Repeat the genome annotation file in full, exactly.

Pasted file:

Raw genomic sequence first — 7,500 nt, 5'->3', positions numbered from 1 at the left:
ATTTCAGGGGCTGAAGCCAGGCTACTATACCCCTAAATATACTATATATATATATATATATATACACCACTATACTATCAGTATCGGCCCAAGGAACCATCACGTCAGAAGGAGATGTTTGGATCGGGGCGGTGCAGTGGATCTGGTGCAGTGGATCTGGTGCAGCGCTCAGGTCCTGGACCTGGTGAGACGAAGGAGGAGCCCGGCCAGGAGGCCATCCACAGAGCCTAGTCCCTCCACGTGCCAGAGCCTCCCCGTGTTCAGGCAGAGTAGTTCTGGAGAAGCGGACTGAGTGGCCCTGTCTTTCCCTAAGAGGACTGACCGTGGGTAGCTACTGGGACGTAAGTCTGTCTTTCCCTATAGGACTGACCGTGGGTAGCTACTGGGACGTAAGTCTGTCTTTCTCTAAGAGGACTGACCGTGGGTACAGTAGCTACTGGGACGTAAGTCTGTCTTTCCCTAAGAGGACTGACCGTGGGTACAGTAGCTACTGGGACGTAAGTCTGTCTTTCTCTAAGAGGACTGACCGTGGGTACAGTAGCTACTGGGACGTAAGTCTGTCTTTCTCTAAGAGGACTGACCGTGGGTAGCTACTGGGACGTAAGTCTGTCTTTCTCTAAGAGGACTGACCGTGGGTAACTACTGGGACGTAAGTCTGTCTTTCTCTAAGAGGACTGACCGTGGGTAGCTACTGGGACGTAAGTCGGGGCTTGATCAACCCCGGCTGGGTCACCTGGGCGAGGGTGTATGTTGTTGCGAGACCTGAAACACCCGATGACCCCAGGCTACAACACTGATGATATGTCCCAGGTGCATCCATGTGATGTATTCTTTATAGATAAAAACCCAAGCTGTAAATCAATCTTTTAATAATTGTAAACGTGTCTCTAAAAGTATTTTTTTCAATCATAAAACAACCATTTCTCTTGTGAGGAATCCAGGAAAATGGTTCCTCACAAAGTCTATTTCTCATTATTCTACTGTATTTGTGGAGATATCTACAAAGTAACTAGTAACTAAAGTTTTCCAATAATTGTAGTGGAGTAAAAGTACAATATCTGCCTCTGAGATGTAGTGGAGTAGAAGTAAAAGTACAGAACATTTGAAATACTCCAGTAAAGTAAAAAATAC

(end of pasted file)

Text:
Raw genomic sequence first — 7,500 nt, 5'->3', positions numbered from 1 at the left:
ATTTCAGGGGCTGAAGCCAGGCTACTATACCCCTAAATATACTATATATATATATATATATATACACCACTATACTATCAGTATCGGCCCAAGGAACCATCACGTCAGAAGGAGATGTTTGGATCGGGGCGGTGCAGTGGATCTGGTGCAGTGGATCTGGTGCAGCGCTCAGGTCCTGGACCTGGTGAGACGAAGGAGGAGCCCGGCCAGGAGGCCATCCACAGAGCCTAGTCCCTCCACGTGCCAGAGCCTCCCCGTGTTCAGGCAGAGTAGTTCTGGAGAAGCGGACTGAGTGGCCCTGTCTTTCCCTAAGAGGACTGACCGTGGGTAGCTACTGGGACGTAAGTCTGTCTTTCCCTATAGGACTGACCGTGGGTAGCTACTGGGACGTAAGTCTGTCTTTCTCTAAGAGGACTGACCGTGGGTACAGTAGCTACTGGGACGTAAGTCTGTCTTTCCCTAAGAGGACTGACCGTGGGTACAGTAGCTACTGGGACGTAAGTCTGTCTTTCTCTAAGAGGACTGACCGTGGGTACAGTAGCTACTGGGACGTAAGTCTGTCTTTCTCTAAGAGGACTGACCGTGGGTAGCTACTGGGACGTAAGTCTGTCTTTCTCTAAGAGGACTGACCGTGGGTAACTACTGGGACGTAAGTCTGTCTTTCTCTAAGAGGACTGACCGTGGGTAGCTACTGGGACGTAAGTCGGGGCTTGATCAACCCCGGCTGGGTCACCTGGGCGAGGGTGTATGTTGTTGCGAGACCTGAAACACCCGATGACCCCAGGCTACAACACTGATGATATGTCCCAGGTGCATCCATGTGATGTATTCTTTATAGATAAAAACCCAAGCTGTAAATCAATCTTTTAATAATTGTAAACGTGTCTCTAAAAGTATTTTTTTCAATCATAAAACAACCATTTCTCTTGTGAGGAATCCAGGAAAATGGTTCCTCACAAAGTCTATTTCTCATTATTCTACTGTATTTGTGGAGATATCTACAAAGTAACTAGTAACTAAAGTTTTCCAATAATTGTAGTGGAGTAAAAGTACAATATCTGCCTCTGAGATGTAGTGGAGTAGAAGTAAAAGTACAGAACATTTGAAATACTCCAGTAAAGTAAAAAATAC